More on women:  “a reflection on this cannot be commensurate to the Church’s age as this reflects a development of thought that has gone on for hundreds of years. However, in my opinion a new space does exist and it is real. I also think it is irreversible, meaning that it is not a concession but a sign of the times from which there is no return. It is no pretense. I believe this depends a great deal on us women too. It is us who should get the ball rolling. Women cannot measure how much space they have in the Church in comparison to men: we have a space of our own, which is neither smaller nor greater than the space men occupy. It is our space. Thinking that we have to achieve what men have, will not get us anywhere. Of course, although the steps we take may be real, this does not mean the job is complete. A great deal more can be done but there is change, you can see it, feel it. I think that (my case aside) the election of a woman in a pontifical university is also proof this. The body who elected me was made up entirely of men!”

The Church does NOT need gender quotas?  “No, it doesn’t need quotas, it needs collaboration. And collaboration needs to grow!”

Pope to Notre Dame: give unambiguous testimony to the Christ

Earlier today Pope Francis spoke to a large delegation from the University of Notre Dame. I think my alma mater can follow what the Pope is aiming at… don’t you think? In reading this address I am thinking and hoping that the UND does not explain away what the Pope really means.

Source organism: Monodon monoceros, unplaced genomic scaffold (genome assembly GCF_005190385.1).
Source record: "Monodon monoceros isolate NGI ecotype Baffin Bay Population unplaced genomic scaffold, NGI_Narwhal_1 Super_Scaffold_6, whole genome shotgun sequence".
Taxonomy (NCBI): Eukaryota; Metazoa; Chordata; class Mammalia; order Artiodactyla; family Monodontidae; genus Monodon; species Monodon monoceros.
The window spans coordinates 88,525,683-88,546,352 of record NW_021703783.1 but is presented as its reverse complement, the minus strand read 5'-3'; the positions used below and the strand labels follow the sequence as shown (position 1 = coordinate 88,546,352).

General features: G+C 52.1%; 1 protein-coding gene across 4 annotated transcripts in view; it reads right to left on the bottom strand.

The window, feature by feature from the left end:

UND campusI am pleased to greet the Trustees of Notre Dame University on the occasion of your meeting in Rome, which coincides with the inauguration of the University’s Rome Center. I am confident that the new Center will contribute to the University’s mission by exposing students to the unique historical, cultural and spiritual riches of the Eternal City, and by opening their minds and hearts to the impressive continuity between the faith of Saints Peter and Paul, and the confessors and martyrs of every age, and the Catholic faith passed down to them in their families, schools and parishes. From its founding, Notre Dame University has made an outstanding contribution to the Church in your country through its commitment to the religious education of the young and to serious scholarship inspired by confidence in the harmony of faith and reason in the pursuit of truth and virtue. Conscious of the critical importance of this apostolate for the new evangelization, I express my gratitude for the commitment which Notre Dame University has shown over the years to supporting and strengthening Catholic elementary and secondary school education throughout the United States.